Epix to televise heavyweight fight
HBO and Showtime have dominated boxing on premium cable in the United States for decades. Now there is a new player poised to enter the fray.
Epix, a premium network, video-on-demand and online service launched in 2009 that is available in more than 30 million homes, will televise Vitali Klitschko's heavyweight title defense against Odlanier Solis from Cologne, Germany on March 19.
"I think boxing is still an important franchise on the TV landscape," Epix president and CEO Mark Greenberg said after completing the deal Wednesday.
The Epix deal for Klitschko-Solis was brokered by promoter Lou DiBella. Greenberg said he liked the idea of a heavyweight title fight kicking off the network's involvement in the sport.
"There is still something special about a heavyweight championship fight," he said. "Boxing is fun. There's a certain energy level to it. It's a fascinating sport."
Greenberg is quite familiar with boxing and its long-standing relationship with premium cable. He once worked at HBO as a marketing executive and then spent 17 years at Showtime -- including 10 of them overseeing the boxing franchise -- until leaving in early 2006.
When HBO and Showtime made a landmark deal for Lennox Lewis, who was exclusive to HBO, to defend the heavyweight title against Mike Tyson, who was exclusive to Showtime, in 2002 in what was then the richest fight in boxing history, Greenberg led the Showtime negotiating team.
Greenberg said that Epix, a joint venture between Viacom, its Paramount Pictures unit, MGM Studios and Lionsgate, with a massive library of more than 15,000 movies, has not yet committed to a long-term involvement with boxing. But Greenberg made it clear he is very interested in it.
"I don't want to say we have a boxing strategy per se, but I have been involved in one or two fights," he joked. "Obviously, most boxing promoters have been to my office to talk to me along the way. I think the boxing business has had its ups and downs, but it's still an interesting business. We saw this fight as a unique opportunity for us. It's a heavyweight championship fight. We're going to do it and see if it makes sense for us to do more going forward. But it's good for the business to have another place that does boxing."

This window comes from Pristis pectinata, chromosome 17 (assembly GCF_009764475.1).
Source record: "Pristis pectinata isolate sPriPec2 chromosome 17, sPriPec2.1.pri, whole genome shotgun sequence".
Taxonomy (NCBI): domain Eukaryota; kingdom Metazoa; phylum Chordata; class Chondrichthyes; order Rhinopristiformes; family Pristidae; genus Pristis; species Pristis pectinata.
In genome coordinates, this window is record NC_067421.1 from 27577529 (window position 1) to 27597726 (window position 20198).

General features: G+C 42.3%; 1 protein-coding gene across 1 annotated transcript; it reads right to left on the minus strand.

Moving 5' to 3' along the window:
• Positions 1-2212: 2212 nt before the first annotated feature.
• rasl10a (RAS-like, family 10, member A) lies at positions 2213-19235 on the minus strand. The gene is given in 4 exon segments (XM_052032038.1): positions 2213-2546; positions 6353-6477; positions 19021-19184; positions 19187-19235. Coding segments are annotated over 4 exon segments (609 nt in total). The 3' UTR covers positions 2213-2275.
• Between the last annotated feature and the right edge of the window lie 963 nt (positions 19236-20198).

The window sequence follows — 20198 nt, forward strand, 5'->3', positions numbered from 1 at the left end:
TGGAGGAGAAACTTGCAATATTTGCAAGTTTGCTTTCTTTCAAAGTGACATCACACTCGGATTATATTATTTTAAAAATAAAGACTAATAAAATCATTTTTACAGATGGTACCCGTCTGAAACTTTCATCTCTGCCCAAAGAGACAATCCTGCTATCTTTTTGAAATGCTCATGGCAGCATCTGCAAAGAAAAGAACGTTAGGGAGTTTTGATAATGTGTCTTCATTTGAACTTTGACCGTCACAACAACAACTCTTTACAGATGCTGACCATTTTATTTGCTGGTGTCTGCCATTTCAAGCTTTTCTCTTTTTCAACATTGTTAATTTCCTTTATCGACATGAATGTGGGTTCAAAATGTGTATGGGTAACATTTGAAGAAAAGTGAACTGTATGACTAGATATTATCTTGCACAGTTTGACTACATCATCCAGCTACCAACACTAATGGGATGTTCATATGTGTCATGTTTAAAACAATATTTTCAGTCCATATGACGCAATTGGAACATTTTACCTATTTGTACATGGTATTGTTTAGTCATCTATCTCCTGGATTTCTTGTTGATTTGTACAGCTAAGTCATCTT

Klitschko (41-2, 38 KOs), 39, will be making his sixth defense of his third title reign against 2004 Cuban Olympic gold medalist Solis (17-0, 12 KOs), 30, his mandatory challenger.
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"If it does well for them it will be great for boxing," Shelly Finkel, Klitschko's adviser, said. "At one time there was no HBO or ESPN. New things come. Hopefully, Epix builds to something bigger for boxing. That could be a new source of revenue, a new player in the field, which is really good for everyone in the business."
The bulk of the money generated from the fight will come from Klitschko's rich television deal with German network RTL. Epix has signed on for American coverage and, according to multiple sources, is paying in the $150,000 neighborhood for the rights.
Greenberg did not want to discuss the rights fee he was paying. He said he would evaluate how things go with Klitschko-Solis before making a commitment to more fights and, perhaps, larger fees.
"Nothing is on the books going forward. No commitments, no obligations, but there are always lots of discussions," he said. "We'll see what kind of buzz comes out of this. People will evaluate it and then we will have the fight available [live and on replays] on our network and our website [EpixHD.com] and see how it performs. But premium cable can do boxing well. You don't have commercials at the end the rounds. This is an intriguing thing for us to explore and this interesting for us.
"We paid a reasonable license fee for what the show is. This is a good, smart event for us. I think people love a heavyweight championship fight. For us, the money [being spent] was well worth it to be in the heavyweight business on our first foray. The more casual fan tends to jump more into the heavyweights than other divisions, like the middleweights."
HBO and Showtime helped build their subscriber bases by offering top-level fights. Greenberg thinks it can also help Epix.
"I do know what the motivation is for driving subscriptions," he said, although Epix is not carried by DirecTV or Comcast cable systems.
Klitschko-Solis will air live at 6 p.m. ET on Epix, as well as be streamed live on its website, with a network replay at 10 p.m. ET. Replays, he said, will also be available on the website and via the network's on demand platform. He also said that while the live broadcast will only include the main event the replay could also include undercard action.
Greenberg said making the fight available live on its website was part of the network's strive for a younger audience.
"Many younger people prefer to use their laptops to watch content, so we'll do that and make boxing available to a younger audience," Greenberg said. "Anything that regenerates interest in the boxing category is only going to be a positive to the category."
Greenberg said he was in the process of putting together an announcing team for the fight.
Dan Rafael covers boxing for ESPN.com. Follow him on Twitter.